Aimee Teagarden as Julie Taylor
is small time stuff, think again. This is Texas. Eric needs all the qualities of a drill sergeant, a general, a
shrink, a priest and a politician. He
has to raise his voice and deliver a fifteen minute harangue to a team of
wall-sized athletes until they are reduced to terrified little lumps of jelly,
quivering on the locker room floor. Or
he can put his arm around a confused, demoralized quarterback, pull the boy's
head onto his shoulder and choose the right words to unleash a deluge of
tears. He must puncture the macho armor
of these arrogant teen prima donnas and make them, FORCE them, to live in the
real world where they are not God's gift to women and football. Creating better athletes is secondary to
creating better people.
across the country, the name of Eric Taylor is being discussed. He's a young, new coach, he's just emerging
and he's the man to watch. He may be
next year's High School Coach Of The Year.
He's at the beginning of a career that may some day take him to the
by nature, a man of few words. At home,
he's a firm
but gentle presence who doesn't make a lot of noise. He's busy.
He's working, watching playback of games, evaluating his own calls and
his players' moves. He works ALL the
time. He lives football. His wife understands this, she has grasped
it from the very beginning of their marriage and rather than pout and grow
disillusioned, she creates her own life.
She uses her own strengths and interests to engage the world. She's a high school guidance counselor. This makes her the equivalent of a prison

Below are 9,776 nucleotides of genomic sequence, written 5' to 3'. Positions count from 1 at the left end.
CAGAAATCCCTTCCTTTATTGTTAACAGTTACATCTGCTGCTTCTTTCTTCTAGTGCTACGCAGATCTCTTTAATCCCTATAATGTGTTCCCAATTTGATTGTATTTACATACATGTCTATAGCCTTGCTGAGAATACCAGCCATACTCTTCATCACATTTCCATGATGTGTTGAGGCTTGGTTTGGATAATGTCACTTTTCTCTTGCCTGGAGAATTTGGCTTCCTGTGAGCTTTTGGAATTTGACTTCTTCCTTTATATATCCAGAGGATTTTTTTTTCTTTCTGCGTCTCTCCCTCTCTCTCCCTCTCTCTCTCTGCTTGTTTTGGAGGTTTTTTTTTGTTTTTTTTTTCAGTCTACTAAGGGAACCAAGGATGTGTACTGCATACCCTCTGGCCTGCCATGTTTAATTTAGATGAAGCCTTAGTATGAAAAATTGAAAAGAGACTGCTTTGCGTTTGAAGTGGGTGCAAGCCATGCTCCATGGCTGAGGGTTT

warden and The Great White Hunter on an African Safari. She is stimulated by challenge. She is one of those goddess mothers full of
lush strength, red-maned, sexy and very tough.
Connie Britton asTami Taylor
makes a marriage between two such powerful people function so well?
keeps the marriage strong. Tami and
Eric are always honest with one another.
Even when they lie, they're honest about lying. Neither is afraid to admit being wrong about
an issue. They support one another with
unbreakable consistency. If they have a
fight, they cut through the bullshit, find the central issue, and look for
compromise. They don't resort to
yelling and name calling.
are times when an irresistible opportunity appears before Eric or Tami. The problem is, accepting the opportunity
would require changes in the marriage or the family lifestyle. One of them, Eric or Tami, is going to have
to make a sacrifice. Who is willing to
see a lifetime dream fade away? Who is
wise enough to see that opportunity does NOT come only once in a lifetime?
of Dillon, Texas is neither large nor small.
It's like a town with a hundred thousand people that has been absorbed
into the suburban sprawl of Houston or Dallas.
It has an identity. Much of that